(Also, I’m so glad I did more research and found your site as I was going to go with Behr Premium and that looks like it would have been a horrible choice from the reviews.)

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Ben Taggart
Ben Taggart
1 year ago

I just applied AC semi-solid (espresso) onto my ~10yo redwood deck in Northern CA. Previously there was unknown old stain that was very uneven due to wear and some areas of the deck being more sun exposed than others. I prepped with RAD stripper and brightener with good results in removing all the old stain. After brightening some of the individual deck boards were much lighter in color than others (Pic 1) – and to my surprise this persisted even after the stain was applied (Pic 2, 36hrs after staining). Since the boards were different colors after prepping I assume that the difference is just due to them being from different lots of wood with different characteristics. I also noticed that the more sun-exposed boards in the center of the deck generally ended up lighter post-staining.

I had amazing results with this stain previously, getting a much older deck to a really nice uniform dark brown color, so I was surprised that this deck ended up with uneven coloration between the boards.

Is there anything I can do to achieve a more even look, or something I could have done different during the process?

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Bobby
Bobby
1 year ago

Can this transparent stain be applied with a sorayer

Daryl Strauss
Daryl Strauss
1 year ago

Maintenance question.
I installed a new IPE deck 12 months ago. Let it sit unfinished for a year.
3 days ago, used the RAD cleaner and then brightener. Let it dry 48 hrs.
Yesterday I stained it with AC Amber. Looks good.
I plan to add a fresh coat of AC Amber every year for maintenance. Trying to make it last and look good.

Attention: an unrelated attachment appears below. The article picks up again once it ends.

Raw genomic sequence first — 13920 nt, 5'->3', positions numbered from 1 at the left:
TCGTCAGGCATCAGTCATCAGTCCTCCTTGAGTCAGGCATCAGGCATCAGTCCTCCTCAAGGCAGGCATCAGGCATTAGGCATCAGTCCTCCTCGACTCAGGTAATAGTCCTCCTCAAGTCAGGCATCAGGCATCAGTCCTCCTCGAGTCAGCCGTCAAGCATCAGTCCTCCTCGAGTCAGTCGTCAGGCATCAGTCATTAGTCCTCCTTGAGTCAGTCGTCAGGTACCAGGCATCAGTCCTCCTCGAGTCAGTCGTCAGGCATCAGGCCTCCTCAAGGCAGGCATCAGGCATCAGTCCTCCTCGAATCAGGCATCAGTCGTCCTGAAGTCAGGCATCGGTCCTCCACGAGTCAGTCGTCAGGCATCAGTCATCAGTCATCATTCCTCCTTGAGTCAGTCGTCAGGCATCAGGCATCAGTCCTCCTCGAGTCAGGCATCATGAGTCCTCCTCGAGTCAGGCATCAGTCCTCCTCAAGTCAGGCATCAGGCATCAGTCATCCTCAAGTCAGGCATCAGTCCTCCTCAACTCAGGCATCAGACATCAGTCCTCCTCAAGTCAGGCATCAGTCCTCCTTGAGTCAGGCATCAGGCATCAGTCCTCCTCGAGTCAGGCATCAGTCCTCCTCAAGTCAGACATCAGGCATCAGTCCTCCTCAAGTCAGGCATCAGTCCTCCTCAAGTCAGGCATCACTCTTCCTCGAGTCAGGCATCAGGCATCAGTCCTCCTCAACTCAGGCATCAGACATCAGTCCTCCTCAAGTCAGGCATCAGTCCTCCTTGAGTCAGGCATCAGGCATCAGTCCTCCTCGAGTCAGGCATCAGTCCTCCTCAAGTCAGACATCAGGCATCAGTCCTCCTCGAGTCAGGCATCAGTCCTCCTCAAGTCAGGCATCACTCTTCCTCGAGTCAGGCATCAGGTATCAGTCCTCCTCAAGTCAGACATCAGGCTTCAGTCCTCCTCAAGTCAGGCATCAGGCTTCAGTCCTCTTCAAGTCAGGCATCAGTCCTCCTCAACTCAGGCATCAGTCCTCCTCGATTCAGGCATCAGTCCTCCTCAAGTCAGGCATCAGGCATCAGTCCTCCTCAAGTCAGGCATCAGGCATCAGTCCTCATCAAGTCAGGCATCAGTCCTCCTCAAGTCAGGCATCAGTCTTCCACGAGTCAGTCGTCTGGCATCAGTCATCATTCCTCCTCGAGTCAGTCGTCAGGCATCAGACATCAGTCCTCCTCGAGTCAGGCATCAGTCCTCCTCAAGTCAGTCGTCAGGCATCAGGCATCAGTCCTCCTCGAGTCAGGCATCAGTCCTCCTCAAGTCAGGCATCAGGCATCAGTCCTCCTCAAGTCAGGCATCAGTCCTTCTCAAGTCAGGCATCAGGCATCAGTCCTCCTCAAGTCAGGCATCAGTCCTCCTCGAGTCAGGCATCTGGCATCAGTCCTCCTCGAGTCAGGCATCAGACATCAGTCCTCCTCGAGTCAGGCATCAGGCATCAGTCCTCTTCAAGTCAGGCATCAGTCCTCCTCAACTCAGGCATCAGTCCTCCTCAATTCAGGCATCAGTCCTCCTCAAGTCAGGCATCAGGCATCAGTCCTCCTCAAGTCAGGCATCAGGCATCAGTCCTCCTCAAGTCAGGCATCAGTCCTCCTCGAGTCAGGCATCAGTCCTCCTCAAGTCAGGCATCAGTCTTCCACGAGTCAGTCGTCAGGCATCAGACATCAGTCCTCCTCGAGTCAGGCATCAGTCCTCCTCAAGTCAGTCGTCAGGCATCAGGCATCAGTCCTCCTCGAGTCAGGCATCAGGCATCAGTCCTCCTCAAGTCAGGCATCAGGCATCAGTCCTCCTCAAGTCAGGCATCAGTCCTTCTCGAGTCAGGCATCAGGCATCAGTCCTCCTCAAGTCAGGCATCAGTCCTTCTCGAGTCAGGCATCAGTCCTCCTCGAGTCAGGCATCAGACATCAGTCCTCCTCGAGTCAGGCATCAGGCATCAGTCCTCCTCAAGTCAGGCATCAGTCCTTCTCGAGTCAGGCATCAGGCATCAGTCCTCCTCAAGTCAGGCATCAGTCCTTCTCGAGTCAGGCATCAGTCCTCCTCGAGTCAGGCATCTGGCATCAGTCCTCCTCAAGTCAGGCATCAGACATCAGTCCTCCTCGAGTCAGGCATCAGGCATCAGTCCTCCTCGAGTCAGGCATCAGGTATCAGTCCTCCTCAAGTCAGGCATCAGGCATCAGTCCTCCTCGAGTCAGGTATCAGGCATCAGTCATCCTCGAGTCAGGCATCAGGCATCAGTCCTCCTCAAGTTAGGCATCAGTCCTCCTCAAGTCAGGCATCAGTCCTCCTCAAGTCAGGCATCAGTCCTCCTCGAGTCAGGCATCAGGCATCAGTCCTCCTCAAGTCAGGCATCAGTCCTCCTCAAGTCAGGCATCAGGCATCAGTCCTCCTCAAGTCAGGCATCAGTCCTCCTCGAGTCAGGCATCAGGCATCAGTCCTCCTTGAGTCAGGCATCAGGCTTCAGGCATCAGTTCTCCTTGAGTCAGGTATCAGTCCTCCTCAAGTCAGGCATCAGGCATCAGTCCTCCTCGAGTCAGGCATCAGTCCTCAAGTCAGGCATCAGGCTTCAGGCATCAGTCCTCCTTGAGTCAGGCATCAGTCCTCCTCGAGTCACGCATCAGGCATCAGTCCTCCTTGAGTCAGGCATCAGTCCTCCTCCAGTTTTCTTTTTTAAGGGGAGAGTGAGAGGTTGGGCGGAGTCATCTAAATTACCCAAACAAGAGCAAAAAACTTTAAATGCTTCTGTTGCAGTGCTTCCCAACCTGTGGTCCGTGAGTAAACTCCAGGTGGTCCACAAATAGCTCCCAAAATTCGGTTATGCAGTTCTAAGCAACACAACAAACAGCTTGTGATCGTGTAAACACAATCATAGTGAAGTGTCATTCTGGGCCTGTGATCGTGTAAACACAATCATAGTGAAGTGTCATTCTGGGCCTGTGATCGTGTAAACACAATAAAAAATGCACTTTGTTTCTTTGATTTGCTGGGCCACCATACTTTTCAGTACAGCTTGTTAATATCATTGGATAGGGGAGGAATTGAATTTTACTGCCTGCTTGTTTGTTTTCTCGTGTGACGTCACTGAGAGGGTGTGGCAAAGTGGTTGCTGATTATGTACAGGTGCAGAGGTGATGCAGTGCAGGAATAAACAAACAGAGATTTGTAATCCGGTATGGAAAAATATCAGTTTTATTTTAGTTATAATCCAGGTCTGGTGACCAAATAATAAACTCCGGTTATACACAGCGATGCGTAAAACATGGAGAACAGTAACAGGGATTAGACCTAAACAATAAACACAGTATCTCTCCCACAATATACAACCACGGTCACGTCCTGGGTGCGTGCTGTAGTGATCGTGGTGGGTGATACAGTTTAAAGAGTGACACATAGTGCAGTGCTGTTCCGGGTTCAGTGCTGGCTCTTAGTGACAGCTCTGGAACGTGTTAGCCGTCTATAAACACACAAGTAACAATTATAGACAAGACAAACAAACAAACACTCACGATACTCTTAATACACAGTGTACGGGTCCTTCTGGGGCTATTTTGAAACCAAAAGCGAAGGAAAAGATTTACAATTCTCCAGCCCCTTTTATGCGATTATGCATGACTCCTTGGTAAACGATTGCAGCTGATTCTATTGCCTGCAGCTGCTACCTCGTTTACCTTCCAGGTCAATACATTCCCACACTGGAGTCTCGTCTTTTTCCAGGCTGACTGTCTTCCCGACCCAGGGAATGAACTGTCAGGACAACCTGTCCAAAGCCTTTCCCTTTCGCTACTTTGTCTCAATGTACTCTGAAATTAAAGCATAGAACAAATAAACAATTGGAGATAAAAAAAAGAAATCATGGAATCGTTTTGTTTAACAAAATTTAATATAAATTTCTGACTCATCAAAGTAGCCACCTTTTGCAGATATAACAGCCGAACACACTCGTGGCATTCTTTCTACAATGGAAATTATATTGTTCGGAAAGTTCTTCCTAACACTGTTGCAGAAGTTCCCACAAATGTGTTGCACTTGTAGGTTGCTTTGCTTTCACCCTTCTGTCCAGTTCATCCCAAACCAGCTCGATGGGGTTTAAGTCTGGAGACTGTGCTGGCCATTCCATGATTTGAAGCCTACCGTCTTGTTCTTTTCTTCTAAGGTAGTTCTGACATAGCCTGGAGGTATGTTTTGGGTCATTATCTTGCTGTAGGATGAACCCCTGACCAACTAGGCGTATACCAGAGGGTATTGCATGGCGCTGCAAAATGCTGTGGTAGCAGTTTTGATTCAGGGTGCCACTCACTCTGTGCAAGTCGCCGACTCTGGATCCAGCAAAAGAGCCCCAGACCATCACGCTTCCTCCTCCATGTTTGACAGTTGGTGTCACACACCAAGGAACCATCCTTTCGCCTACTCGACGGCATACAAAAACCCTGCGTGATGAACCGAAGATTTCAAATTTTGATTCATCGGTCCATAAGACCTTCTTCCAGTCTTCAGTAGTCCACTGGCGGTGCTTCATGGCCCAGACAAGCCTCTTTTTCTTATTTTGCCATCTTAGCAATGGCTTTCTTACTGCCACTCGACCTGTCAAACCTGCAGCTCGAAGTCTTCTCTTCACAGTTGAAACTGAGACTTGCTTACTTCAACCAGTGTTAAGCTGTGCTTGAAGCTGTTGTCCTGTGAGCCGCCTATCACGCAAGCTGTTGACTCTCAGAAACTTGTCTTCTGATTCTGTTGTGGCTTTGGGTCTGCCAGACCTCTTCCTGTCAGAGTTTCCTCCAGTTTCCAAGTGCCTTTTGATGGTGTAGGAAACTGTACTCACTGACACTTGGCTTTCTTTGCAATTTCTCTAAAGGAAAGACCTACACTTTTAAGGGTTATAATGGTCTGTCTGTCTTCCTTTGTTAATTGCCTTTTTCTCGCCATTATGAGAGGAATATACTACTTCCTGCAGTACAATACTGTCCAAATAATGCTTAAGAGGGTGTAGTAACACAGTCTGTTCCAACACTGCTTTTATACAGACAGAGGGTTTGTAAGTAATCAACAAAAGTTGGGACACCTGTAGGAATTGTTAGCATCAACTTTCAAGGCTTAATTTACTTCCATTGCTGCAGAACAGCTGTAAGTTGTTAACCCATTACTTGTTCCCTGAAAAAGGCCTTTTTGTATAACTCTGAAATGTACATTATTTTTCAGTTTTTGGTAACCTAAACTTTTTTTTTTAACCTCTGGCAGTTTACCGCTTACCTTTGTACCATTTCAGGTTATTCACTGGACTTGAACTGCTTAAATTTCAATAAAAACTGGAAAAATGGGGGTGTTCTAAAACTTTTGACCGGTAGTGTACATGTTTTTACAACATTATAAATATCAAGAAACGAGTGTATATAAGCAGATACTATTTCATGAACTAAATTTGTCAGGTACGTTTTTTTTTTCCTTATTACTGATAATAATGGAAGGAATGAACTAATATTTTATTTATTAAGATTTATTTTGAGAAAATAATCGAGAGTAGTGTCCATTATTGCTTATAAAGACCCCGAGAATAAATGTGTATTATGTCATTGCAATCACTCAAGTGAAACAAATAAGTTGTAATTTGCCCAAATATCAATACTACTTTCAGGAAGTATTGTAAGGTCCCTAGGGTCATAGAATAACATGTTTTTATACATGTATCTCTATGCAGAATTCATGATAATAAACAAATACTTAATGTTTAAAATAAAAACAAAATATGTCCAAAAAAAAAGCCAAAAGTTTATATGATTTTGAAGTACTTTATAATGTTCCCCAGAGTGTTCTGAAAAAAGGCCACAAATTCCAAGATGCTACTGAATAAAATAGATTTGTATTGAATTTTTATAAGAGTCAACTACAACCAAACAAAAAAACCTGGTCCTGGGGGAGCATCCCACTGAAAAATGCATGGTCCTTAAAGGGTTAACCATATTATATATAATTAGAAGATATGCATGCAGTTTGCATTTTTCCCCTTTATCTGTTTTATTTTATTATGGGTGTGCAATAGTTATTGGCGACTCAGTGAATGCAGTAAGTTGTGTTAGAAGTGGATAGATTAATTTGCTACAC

The AC instructions say to “wash with mild scrubbing using 1 part bleach to 3 parts water with a max of 1/4 cups liquid dishwashing soap per gal. Then light pressure wash”.
Questions:
1. The cleaning sounds simple, and I like it. Is this cleaning method preferable over the RAD cleaning step 1 cleaner?
2. If instead, you recommend the RAD cleaner over the AC can instructions, do you recommend using the brightener also? Or just the cleaner step 1. I ask because on my front porch, I cleaned + brightened and stained with RAD over cedar last year. This year I cleaned and brightened before adding a maintenance coat of RAD stain and the cleaner/brightener combo removed a LOT of the previous years RAD stain. Seemed a bit aggressive to me.
3. I have one corner of the deck that can get more shade and hold moisture a little more. If this area starts to have issues with mold or dirt, (as was on the previous deck boards) THEN should I use the RAD cleaner AND BRIGHTENER? Or as long as the stain is still good only the AC cleaning instruction method or RAD Step 1 only?
Appreciate your help.

Daryl Strauss
Daryl Strauss
1 year ago

Any idea what caused this yellowing all over the deck boards?
IPE deck, installed 12 months ago. I let it weather for 12 months. Boards were a pretty even and consistent gray, but beautiful IPE color when wet. A week ago I used RAD 1&2. Gray was then a bit lighter, but still pretty even and consistent. Feel like I did a really good job getting all of the cleaner and brightened off. I let that dry for 2 days. Looked good. Applied AC Amber. Looked great for 4 days.
Then when it rained, many of the boards seemed to leach yellow. But not all boards. I can slide my shoe on the good looking boards smoothly like there is a thin dry oil coating on them. But the yellow boards are much dryer so shoe doesn’t slide the same.